Settling for something less than the development of wisdom in our children might lead to temporary peace or gladness in the home. (What kid wouldn't be temporarily pacified by a new iPod or the new outfit they wanted?) But it is the development of wisdom and godliness in our children that will lead to lasting joy in our homes and in our hearts as parents.

Tuesday, October 14, 2008

James 3 Video

I saw an interesting video this morning, produced by Desiring God, a great ministry that I've been influenced by a great deal. Here it is:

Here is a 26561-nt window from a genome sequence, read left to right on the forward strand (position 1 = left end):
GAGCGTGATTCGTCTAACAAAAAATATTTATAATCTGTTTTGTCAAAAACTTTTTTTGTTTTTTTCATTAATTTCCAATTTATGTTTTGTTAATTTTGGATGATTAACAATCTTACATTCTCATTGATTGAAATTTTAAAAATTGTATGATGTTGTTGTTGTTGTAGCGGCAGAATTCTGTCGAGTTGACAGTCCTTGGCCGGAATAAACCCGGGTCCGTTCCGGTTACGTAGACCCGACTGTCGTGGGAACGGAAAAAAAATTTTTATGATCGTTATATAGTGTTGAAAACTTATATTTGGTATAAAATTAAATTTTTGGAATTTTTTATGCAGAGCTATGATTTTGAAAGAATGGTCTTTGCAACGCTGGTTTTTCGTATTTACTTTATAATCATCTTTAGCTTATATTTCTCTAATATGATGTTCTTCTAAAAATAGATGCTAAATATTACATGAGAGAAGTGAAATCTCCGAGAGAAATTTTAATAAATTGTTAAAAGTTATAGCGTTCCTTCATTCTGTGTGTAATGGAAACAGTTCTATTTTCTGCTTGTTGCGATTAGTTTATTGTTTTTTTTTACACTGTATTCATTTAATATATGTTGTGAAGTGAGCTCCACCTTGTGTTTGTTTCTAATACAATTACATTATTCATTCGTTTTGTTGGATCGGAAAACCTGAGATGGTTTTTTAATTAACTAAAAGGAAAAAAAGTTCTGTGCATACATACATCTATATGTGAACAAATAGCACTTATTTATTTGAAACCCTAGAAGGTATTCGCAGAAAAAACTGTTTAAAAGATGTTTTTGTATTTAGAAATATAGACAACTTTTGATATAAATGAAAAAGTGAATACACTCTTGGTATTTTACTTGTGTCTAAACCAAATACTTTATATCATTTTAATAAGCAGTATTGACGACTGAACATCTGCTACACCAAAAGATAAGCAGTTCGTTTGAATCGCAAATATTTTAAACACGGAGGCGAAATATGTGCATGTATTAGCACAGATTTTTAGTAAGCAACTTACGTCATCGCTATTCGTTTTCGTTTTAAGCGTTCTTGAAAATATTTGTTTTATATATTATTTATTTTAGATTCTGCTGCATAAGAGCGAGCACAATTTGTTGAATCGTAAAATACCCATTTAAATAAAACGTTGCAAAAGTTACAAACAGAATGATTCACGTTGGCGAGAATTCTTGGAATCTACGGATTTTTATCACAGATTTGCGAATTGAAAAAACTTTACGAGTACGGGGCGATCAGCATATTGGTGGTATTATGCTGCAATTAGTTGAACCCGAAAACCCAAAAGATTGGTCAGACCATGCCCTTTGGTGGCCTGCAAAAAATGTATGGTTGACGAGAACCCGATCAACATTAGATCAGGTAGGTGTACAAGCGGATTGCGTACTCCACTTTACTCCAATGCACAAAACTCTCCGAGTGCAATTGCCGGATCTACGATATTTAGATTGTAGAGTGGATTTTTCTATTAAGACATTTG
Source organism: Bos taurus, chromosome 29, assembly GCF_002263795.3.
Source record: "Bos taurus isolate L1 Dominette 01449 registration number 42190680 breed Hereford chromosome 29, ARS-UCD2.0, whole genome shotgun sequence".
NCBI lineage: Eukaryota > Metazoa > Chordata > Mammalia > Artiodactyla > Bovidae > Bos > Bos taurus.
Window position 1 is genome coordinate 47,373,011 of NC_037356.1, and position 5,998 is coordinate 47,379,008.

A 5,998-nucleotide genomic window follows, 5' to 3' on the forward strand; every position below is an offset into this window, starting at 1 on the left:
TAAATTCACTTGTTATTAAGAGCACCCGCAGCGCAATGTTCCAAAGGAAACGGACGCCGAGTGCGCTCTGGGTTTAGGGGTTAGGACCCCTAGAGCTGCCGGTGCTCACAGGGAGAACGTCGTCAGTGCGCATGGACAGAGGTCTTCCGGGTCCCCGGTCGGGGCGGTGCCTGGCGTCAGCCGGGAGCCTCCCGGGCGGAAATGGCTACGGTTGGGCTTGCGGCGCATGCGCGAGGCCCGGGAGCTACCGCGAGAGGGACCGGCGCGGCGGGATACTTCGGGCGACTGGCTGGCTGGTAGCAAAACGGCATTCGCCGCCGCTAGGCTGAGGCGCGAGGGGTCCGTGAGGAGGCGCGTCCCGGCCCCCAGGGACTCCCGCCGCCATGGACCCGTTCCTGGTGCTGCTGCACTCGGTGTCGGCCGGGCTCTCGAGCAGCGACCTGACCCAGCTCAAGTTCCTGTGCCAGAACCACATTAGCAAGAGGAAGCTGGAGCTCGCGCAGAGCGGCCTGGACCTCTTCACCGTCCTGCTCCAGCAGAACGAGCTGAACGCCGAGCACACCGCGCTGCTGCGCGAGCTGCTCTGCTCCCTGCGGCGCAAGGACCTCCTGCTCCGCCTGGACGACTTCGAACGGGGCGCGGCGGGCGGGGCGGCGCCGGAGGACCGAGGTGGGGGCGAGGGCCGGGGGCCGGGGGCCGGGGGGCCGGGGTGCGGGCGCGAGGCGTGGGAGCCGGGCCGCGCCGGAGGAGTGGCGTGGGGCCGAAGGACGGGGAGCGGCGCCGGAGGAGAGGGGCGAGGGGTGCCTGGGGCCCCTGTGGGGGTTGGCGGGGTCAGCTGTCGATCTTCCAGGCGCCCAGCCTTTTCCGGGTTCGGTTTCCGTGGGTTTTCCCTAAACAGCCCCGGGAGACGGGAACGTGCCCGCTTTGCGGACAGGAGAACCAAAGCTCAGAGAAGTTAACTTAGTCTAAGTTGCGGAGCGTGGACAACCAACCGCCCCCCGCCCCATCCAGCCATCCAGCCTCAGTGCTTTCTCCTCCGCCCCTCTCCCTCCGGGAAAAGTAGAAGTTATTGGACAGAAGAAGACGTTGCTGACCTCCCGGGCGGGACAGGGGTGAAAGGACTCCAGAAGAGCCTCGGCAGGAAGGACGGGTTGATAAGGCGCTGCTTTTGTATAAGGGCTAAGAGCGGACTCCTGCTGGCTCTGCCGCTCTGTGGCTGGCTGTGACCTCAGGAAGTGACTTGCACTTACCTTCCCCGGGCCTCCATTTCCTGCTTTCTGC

The title is "James 3." James 3:6-11 says:
6 And the tongue is a fire, a world of unrighteousness. The tongue is set among our members, staining the whole body, setting on fire the entire course of life, and set on fire by hell. 7 For every kind of beast and bird, of reptile and sea creature, can be tamed and has been tamed by mankind, 8 but no human being can tame the tongue. It is a restless evil, full of deadly poison. 9 With it we bless our Lord and Father, and with it we curse people who are made in the likeness of God. 10 From the same mouth come blessing and cursing. My brothers, these things ought not to be so.